http://www.flickr.co...N07/5103282806/


#7    aquariusage

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Posted 26 November 2011 - 04:57 PM

like a good book but there is no evidence of a mythological being alive today is so circumstantial

it is very complex mode of religion differ so dogmatic beliefs Inspector myths were to highlight some fact occurred as an event of a flood or natural disaster so that the perception was persuaded bearing the fear that can be seen in many ways the reverence the entity to the entity that fear is nothing more than a dearth of scientific evidence based on a egregore He manifested a lot of energy so that the entity is incorporated


#8    Abramelin

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Posted 26 November 2011 - 05:01 PM

View Postaquariusage, on 26 November 2011 - 04:57 PM, said:

like a good book but there is no evidence of a mythological being alive today is so circumstantial

it is very complex mode of religion differ so dogmatic beliefs Inspector myths were to highlight some fact occurred as an event of a flood or natural disaster so that the perception was persuaded bearing the fear that can be seen in many ways the reverence the entity to the entity that fear is nothing more than a dearth of scientific evidence based on a egregore He manifested a lot of energy so that the entity is incorporated

Uhmmmm......  :blink:


Anyway, here's an older, two years old thread about this topic:

http://www.unexplain...dpost&p=3177985


#9    TheBoar

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Posted 26 November 2011 - 05:19 PM

thought i made everyone in the world agree it was a passion bird tht caught on fire then another just flew by


#10    Abramelin

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Posted 26 November 2011 - 05:30 PM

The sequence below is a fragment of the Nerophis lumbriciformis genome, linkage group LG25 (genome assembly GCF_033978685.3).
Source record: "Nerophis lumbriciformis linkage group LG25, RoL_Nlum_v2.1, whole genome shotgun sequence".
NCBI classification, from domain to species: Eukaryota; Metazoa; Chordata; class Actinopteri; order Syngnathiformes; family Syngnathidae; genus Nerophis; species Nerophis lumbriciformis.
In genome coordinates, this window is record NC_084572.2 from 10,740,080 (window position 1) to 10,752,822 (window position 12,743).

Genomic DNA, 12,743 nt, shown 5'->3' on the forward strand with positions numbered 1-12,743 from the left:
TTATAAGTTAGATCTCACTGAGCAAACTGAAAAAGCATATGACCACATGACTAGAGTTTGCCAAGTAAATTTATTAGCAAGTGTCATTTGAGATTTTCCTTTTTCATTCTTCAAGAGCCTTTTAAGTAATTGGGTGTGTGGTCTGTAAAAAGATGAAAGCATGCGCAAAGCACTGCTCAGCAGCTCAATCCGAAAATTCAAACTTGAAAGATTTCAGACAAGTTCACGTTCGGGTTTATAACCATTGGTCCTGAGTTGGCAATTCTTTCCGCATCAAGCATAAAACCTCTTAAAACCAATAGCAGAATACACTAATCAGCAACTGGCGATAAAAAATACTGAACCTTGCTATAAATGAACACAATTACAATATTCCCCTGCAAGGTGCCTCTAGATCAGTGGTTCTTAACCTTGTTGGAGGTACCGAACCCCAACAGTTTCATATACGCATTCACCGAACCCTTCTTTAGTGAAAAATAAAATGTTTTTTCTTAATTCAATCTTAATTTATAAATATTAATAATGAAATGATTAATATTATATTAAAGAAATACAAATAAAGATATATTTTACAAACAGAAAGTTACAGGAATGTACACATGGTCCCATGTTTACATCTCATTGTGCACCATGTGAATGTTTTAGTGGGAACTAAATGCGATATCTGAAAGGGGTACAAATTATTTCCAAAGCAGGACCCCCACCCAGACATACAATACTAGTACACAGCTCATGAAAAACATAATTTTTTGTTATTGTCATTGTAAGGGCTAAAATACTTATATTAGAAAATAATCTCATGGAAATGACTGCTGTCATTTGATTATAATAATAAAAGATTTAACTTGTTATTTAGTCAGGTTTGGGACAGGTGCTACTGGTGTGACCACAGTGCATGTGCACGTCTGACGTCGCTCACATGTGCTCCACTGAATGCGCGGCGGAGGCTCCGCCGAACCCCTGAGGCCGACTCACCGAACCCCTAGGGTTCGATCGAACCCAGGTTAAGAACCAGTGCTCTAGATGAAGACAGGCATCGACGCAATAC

View PostTheBoar, on 26 November 2011 - 05:19 PM, said:

thought i made everyone in the world agree it was a passion bird that caught on fire then another just flew by

Considering what I just posted and the thread I linked to, you should at least start having some doubts, lol.

Rooks, and corvids in general, all use smoke/fire to get rid of their parasites.

They don't do it by accident, they did and have done so on purpose since time immemorial.

Posted Image

Posted Image



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Edited by Abramelin, 26 November 2011 - 05:40 PM.


#11    TheBoar

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Posted 26 November 2011 - 05:51 PM

mainly daytime animals though wouldnt you agree? and stories atleast pre dating the chimneyso i dunno where there would be fire or smoke in the day for them to do it


#12    Abramelin

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Posted 26 November 2011 - 05:58 PM

View PostTheBoar, on 26 November 2011 - 05:51 PM, said:

mainly daytime animals though wouldnt you agree? and stories atleast pre dating the chimneyso i dunno where there would be fire or smoke in the day for them to do it

Like I said, I have that book written by Maurice Burton, and these birds catch burning embers (even from a forest fire) and cigarretes (yep, that's modern), hold them under their wings and bath in the smoke. They do it to get rid of their parasites, but many biologists also think they do it just because they get a kick out of it.

Sometimes they accidentily set fire to their nests or wherever they happen to be perched on.

Chimneys are modern, cigarettes are modern too, but (forest) fires have been around since the earth started forming.

Just look at this picture I posted:

Posted Image

This bird, "Niger", doesn't show any fear at all, it apparently knows what it is doing.

No accident at all.